Of course, he hadn't said it quite that politely.

She lifted her skirts and climbed the stairs; nodded to Mary, one of the chamber maids; and blew out a long sigh. She was exhausted.

The past few days had been grueling. She'd been to one social event after another—balls, routs, masquerades, soirées, musicales. At this point, if she never saw another ballroom, theater, or pleasure garden, she would not mourn the loss. Normally she enjoyed the whirl of the Season, but without Juliette, everything seemed different.

Juliette, Lily, and Fallon were no longer The Three Diamonds. Now it was only Lily and Fallon, and they both missed Juliette terribly.

And, if Fallon was honest, she envied Juliette. Who wouldn't envy a woman married to a wealthy duke who obviously adored her? Fallon had never really believed in love. Her father hadn't loved her mother. He'd used her charms to run scams or make ends meet. And her mother hadn't loved her father. She'd been a dim woman who needed a man to tell her what to do.

Fallon hadn't loved either of her parents. She thought she'd fallen in love once, but the experience had taught her she'd been right all long.

There was no such thing as love.

Except...when she looked at Juliette and her Dangerous Duke, Fallon wondered.

She strode down the corridor toward her boudoir. Her booted feet made shushing sounds on the thick rug, and even though she was now quite used to living surrounded by opulence, she paused a moment to savor the plush rug, the paintings on the walls, the expensive upholstery on the Sheraton chair she'd just passed, and the fine silk of her gown.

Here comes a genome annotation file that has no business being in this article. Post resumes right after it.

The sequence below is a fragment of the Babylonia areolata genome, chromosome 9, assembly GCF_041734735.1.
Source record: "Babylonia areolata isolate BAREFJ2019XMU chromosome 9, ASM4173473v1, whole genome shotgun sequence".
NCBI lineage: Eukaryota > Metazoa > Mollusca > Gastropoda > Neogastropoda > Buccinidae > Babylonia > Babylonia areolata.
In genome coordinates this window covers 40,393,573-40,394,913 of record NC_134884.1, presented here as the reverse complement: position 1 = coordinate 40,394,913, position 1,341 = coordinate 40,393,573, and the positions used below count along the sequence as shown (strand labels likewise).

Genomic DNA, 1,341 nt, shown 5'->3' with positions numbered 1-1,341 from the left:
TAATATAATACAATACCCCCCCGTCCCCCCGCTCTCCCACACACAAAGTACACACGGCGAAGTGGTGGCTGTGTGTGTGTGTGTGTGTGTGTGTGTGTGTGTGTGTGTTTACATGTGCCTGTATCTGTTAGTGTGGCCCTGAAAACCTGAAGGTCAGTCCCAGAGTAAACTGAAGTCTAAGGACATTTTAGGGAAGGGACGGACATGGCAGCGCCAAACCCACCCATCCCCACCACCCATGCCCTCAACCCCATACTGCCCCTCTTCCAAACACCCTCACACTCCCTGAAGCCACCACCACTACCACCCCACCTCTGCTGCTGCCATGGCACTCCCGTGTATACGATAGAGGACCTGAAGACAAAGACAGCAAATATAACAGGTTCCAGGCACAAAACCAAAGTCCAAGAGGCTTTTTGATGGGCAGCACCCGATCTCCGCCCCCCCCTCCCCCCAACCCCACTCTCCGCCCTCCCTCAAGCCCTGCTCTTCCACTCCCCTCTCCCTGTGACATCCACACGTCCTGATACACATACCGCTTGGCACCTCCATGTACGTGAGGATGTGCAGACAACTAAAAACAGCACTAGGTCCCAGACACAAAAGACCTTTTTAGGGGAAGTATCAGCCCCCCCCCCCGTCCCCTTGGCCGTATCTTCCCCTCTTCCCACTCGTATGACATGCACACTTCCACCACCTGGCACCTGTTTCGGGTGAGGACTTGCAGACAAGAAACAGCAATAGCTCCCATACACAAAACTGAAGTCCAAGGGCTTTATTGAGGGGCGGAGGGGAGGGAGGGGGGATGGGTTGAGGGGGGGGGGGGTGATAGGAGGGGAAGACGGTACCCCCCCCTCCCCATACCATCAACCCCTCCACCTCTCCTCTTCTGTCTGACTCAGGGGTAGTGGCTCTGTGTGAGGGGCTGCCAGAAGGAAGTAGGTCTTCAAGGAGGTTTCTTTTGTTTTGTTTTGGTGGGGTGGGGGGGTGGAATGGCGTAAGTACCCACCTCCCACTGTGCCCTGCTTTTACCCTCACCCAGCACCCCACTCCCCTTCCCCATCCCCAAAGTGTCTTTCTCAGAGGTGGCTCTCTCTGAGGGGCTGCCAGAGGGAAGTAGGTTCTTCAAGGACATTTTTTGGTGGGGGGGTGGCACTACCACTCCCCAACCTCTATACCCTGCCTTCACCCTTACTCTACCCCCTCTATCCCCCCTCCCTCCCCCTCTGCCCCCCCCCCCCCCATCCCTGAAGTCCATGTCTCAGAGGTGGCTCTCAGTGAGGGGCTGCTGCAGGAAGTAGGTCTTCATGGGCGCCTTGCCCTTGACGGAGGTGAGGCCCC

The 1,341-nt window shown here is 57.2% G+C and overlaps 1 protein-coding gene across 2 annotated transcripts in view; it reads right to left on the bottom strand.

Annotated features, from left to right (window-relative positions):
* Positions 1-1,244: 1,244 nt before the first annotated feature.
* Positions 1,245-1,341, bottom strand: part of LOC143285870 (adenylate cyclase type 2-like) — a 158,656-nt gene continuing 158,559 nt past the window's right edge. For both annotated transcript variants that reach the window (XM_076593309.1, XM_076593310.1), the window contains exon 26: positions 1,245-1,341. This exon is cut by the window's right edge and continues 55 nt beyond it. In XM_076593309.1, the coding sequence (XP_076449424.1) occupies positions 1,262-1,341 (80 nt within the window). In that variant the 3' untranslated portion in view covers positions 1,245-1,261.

She had no illusions as to how fortunate she was. Unlike the daughters of duchesses and earls Fallon often glimpsed at the theater or a ball, she had not grown up in such privileged circumstances. She had been lucky to have something to eat and shoes on her feet.

She did not take any of this for granted. It could all be taken away from her with the snap of a finger if anyone ever found out who she really was. There was a reason the Prince Regent had dubbed her the Marchioness of Mystery. No one—save Lady Sinclair, Juliette, and Lily—knew the truth about her. The ton was greatly diverted by conjecturing as to her true identity.

Some said she was the daughter of a maharaja. Little did they know, Fallon had been obliged to ask Lady Sinclair for the definition of maharaja. Other rumors hinted she was a gypsy queen or a princess from a secret kingdom. Fallon wished there was a tiny kernel of truth in but one of the rumors. Anything was better than the reality.

She opened the door of her boudoir and stepped inside. Strange. Usually Anne had the fire roaring and several candles lit. But the room was dark and cold. Fallon shivered, crossed to her bed, and pulled the cord to summon her lady's maid. She reached out and felt the edge of her bed—the soft silk of her counterpane felt light and inviting as a cloud. Fallon rolled her neck, then sank down onto her bed.


She bolted upright and stifled a scream. There was a man in her bed.

An uninvited man.

© Shana Galen